Despite mild weather, the winter of 2020-21 will be a terrible one for our nation. Health-wise, we face four more hard months of illness and death. And recent economic indicators of output and employment also show that we are in a difficult recession.
Economic indicators are complex and misunderstood. We get a flood of them, often overlapping and sometimes repetitious. Some sorting out is useful.
Yes, we just got employment numbers. Start, however, by going back a few days to the value of the goods and services we produce, or gross domestic product (GDP). This is basic because employment and spending result from it. If production drops, labor needed drops, less value is generated and less income can be spent.
Summing up everything produced is complicated and only done every three months. Results are not immediate as they are with employment, which is released within a few days after the end of a period.
GDP numbers are released in three estimates as data comes in. The first or “advance” estimate comes a month into the following quarter and the other two at roughly monthly intervals.
The advance estimate for July-September was on Oct. 29, the “second estimate” on Nov. 25 and the third will come Dec. 22. This three-step method is good for those in business and government who use it in decision-making. But the plethora of announcements for the same period can confuse people.
A further complication is that the numbers are reported in several different forms. One is simply the absolute dollar value of output. From that, one can compute the percentage change from the output level of the prior quarter.
However, there are seasonal variations. Some sectors, like tourism and construction are much stronger in the summer, consumer sales are big before Christmas. So, a statistical “seasonal adjustment” based on past patterns also is made.
This year, in raw-dollar terms, we produced $5.25 trillion in output from January through March. That fell to $4.90 trillion in April through June as the COVID-19 pandemic set in.
That drop of about 6.5 percent is huge. The worst quarter-to-quarter drop during the 2007-10 financial turmoil was only 3.6 percent. Back then, from the peak before to the absolute low point was 6.1 percent. So, yes, spring of 2020 was bad.
However, news reports made it sound worse than it was. For analysts looking at what is happening relative to long-term trends, working on a uniform “annual rate” basis is best. But changing quarter-to-quarter differences to what would be if that change kept on for a year is complicated. It is like converting from the monthly percent credit card to the effective annual rate. This is compound interest and 1.5 percent a month means 19.6 percent a year.
However, when 2020’s quarter 1 to quarter 2 drop was annualized, the figure was 31 percent. When reported in the media, it caused much alarm, more than justified. Then, when the third quarter estimates came out, we were told that output had increased 33 percent. So we were above where we started, right?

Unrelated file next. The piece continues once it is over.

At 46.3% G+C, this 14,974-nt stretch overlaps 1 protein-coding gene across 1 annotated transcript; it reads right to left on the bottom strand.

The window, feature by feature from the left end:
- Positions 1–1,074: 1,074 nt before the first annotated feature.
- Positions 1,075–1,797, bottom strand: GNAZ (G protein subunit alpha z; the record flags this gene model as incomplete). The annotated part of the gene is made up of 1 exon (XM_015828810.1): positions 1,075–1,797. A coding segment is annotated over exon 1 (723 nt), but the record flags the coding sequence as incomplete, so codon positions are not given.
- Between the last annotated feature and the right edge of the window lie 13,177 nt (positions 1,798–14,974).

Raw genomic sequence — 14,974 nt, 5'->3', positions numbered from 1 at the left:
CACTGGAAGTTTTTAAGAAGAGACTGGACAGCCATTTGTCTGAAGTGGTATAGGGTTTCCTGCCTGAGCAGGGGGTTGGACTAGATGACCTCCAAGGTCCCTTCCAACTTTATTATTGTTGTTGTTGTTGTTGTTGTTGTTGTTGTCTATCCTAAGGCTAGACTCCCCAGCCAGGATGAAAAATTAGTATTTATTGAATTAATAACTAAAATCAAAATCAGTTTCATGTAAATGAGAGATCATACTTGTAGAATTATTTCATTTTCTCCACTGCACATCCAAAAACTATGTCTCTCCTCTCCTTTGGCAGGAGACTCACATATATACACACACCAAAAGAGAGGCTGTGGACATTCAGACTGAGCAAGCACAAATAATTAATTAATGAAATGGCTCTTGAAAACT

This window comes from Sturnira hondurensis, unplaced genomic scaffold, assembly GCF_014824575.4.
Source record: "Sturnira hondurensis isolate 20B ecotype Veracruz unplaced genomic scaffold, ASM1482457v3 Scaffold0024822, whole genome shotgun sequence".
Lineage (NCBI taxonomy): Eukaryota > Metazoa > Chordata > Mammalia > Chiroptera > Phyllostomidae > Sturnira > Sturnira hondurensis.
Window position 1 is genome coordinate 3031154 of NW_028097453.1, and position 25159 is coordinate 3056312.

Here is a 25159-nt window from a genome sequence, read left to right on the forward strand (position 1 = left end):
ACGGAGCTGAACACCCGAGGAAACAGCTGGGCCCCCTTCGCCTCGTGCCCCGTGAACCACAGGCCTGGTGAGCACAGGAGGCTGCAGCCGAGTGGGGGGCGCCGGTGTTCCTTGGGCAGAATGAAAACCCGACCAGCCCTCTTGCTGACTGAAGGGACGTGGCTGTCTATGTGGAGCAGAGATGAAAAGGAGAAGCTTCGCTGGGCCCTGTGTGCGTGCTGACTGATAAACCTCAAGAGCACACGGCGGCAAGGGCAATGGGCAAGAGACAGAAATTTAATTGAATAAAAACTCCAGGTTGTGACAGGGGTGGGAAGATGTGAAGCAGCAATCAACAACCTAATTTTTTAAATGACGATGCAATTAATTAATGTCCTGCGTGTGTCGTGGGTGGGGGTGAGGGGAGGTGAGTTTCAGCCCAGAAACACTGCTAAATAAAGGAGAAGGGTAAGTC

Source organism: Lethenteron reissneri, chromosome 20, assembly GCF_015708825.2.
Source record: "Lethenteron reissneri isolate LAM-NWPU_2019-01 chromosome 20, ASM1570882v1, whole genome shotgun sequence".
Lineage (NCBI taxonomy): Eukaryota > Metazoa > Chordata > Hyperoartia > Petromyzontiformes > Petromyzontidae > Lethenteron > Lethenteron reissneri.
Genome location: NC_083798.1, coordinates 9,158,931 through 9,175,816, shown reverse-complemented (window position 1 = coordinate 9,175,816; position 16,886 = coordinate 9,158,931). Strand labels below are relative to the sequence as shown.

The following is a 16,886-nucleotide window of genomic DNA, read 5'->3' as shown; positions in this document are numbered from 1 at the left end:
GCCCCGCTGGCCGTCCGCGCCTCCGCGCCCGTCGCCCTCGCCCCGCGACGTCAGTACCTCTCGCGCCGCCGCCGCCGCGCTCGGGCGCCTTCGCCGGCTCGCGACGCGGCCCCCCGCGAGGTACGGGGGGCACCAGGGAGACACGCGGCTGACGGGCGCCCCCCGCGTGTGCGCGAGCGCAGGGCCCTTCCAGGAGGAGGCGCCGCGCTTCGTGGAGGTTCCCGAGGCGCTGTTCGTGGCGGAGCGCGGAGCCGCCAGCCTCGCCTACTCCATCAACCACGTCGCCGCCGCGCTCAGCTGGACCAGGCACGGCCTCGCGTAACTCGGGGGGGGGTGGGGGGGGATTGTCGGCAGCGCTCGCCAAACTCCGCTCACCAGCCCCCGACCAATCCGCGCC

No, just as a weight drop from 200 lbs. to 180 is not the same percentage as gaining from 180 to 200. We are still about 1.8 percent below where we were before COVID-19 hit, with all the adjustments. In raw dollar terms, July-September 2020 had 2.9 percent lower output than the same months in 2019. And don’t expect the quarter we are in to be any better.
The slump is not evenly distributed across all sectors. Output in heavy industries and agriculture is down little, if at all. But air transport, hospitality, entertainment and others are off sharply. These are precisely sectors that use a lot of labor that gets paid relatively low wages.
In measuring employment, the most basic information is how many people have jobs. That is complicated because one must account for self-employed people, those in small businesses, workers in the gig economy and so on. Then you can calculate an unemployment rate, the percentage of people in the labor force who want jobs and are trying to get them, but don’t have them.
One can also calculate the number of jobs relative to the population and the number of people in the labor force, employed plus unemployed, relative to the population.
The Bureau of Labor Statistics comes at it from two angles: by surveying people, or “households,” and by surveying employers, or “establishments.” Both generate estimates of the number of jobs under various definitions. The household survey is the basis for the unemployment rate. Moreover, both are entirely separate from the numbers of people on or applying for unemployment compensation. If you get confused, it is OK.
Data for November are discouraging, even though the unemployment rate dropped slightly, from 6.9 percent to 6.7 percent. The most commonly-used job count was up 245,000 people. Yet that leaves us some 9 million jobs below where we were before this all began. And all indications are that both job numbers and the unemployment rate will reverse course, with jobs falling and the jobless rate rising. There will be much to follow and explain in coming months.